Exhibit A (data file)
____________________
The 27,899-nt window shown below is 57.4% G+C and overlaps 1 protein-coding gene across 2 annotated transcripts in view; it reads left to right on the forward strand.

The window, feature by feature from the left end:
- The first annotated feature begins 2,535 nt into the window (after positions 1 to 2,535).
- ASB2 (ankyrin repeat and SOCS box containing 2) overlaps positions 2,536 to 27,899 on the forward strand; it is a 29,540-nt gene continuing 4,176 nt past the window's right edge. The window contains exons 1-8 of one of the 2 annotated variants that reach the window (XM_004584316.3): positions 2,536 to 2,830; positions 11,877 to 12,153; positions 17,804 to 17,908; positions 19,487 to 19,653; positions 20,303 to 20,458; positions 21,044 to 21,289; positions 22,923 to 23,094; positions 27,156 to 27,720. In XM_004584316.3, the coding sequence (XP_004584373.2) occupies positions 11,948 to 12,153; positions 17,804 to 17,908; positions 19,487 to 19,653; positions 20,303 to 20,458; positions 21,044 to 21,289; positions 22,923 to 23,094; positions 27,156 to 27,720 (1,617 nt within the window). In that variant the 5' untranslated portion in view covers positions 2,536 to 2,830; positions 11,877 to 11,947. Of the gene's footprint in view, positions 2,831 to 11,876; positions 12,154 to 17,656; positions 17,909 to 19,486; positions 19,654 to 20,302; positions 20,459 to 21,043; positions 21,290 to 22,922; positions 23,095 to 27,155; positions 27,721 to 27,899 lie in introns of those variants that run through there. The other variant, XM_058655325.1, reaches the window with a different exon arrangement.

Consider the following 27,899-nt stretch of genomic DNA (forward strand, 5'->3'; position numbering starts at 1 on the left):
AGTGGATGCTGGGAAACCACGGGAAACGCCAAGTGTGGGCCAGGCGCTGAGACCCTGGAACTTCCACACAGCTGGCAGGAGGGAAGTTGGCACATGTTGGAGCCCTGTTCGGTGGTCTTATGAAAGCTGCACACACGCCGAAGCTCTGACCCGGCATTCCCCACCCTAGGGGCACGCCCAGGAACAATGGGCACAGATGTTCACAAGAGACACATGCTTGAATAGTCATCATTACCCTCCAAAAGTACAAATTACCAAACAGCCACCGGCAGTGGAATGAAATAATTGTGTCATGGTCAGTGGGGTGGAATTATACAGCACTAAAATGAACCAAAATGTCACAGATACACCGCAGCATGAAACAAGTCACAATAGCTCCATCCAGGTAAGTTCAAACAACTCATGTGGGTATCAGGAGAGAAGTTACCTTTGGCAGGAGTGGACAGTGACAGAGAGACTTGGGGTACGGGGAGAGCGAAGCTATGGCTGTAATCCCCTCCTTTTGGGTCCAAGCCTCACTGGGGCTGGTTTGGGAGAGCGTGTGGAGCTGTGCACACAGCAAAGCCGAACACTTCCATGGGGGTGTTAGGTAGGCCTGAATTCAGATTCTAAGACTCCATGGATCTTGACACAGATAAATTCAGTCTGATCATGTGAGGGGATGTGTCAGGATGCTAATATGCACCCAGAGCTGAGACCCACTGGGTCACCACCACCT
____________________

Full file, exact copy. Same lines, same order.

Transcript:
The 27,899-nt window shown below is 57.4% G+C and overlaps 1 protein-coding gene across 2 annotated transcripts in view; it reads left to right on the forward strand.

The window, feature by feature from the left end:
- The first annotated feature begins 2,535 nt into the window (after positions 1 to 2,535).
- ASB2 (ankyrin repeat and SOCS box containing 2) overlaps positions 2,536 to 27,899 on the forward strand; it is a 29,540-nt gene continuing 4,176 nt past the window's right edge. The window contains exons 1-8 of one of the 2 annotated variants that reach the window (XM_004584316.3): positions 2,536 to 2,830; positions 11,877 to 12,153; positions 17,804 to 17,908; positions 19,487 to 19,653; positions 20,303 to 20,458; positions 21,044 to 21,289; positions 22,923 to 23,094; positions 27,156 to 27,720. In XM_004584316.3, the coding sequence (XP_004584373.2) occupies positions 11,948 to 12,153; positions 17,804 to 17,908; positions 19,487 to 19,653; positions 20,303 to 20,458; positions 21,044 to 21,289; positions 22,923 to 23,094; positions 27,156 to 27,720 (1,617 nt within the window). In that variant the 5' untranslated portion in view covers positions 2,536 to 2,830; positions 11,877 to 11,947. Of the gene's footprint in view, positions 2,831 to 11,876; positions 12,154 to 17,656; positions 17,909 to 19,486; positions 19,654 to 20,302; positions 20,459 to 21,043; positions 21,290 to 22,922; positions 23,095 to 27,155; positions 27,721 to 27,899 lie in introns of those variants that run through there. The other variant, XM_058655325.1, reaches the window with a different exon arrangement.

Consider the following 27,899-nt stretch of genomic DNA (forward strand, 5'->3'; position numbering starts at 1 on the left):
AGTGGATGCTGGGAAACCACGGGAAACGCCAAGTGTGGGCCAGGCGCTGAGACCCTGGAACTTCCACACAGCTGGCAGGAGGGAAGTTGGCACATGTTGGAGCCCTGTTCGGTGGTCTTATGAAAGCTGCACACACGCCGAAGCTCTGACCCGGCATTCCCCACCCTAGGGGCACGCCCAGGAACAATGGGCACAGATGTTCACAAGAGACACATGCTTGAATAGTCATCATTACCCTCCAAAAGTACAAATTACCAAACAGCCACCGGCAGTGGAATGAAATAATTGTGTCATGGTCAGTGGGGTGGAATTATACAGCACTAAAATGAACCAAAATGTCACAGATACACCGCAGCATGAAACAAGTCACAATAGCTCCATCCAGGTAAGTTCAAACAACTCATGTGGGTATCAGGAGAGAAGTTACCTTTGGCAGGAGTGGACAGTGACAGAGAGACTTGGGGTACGGGGAGAGCGAAGCTATGGCTGTAATCCCCTCCTTTTGGGTCCAAGCCTCACTGGGGCTGGTTTGGGAGAGCGTGTGGAGCTGTGCACACAGCAAAGCCGAACACTTCCATGGGGGTGTTAGGTAGGCCTGAATTCAGATTCTAAGACTCCATGGATCTTGACACAGATAAATTCAGTCTGATCATGTGAGGGGATGTGTCAGGATGCTAATATGCACCCAGAGCTGAGACCCACTGGGTCACCACCACCT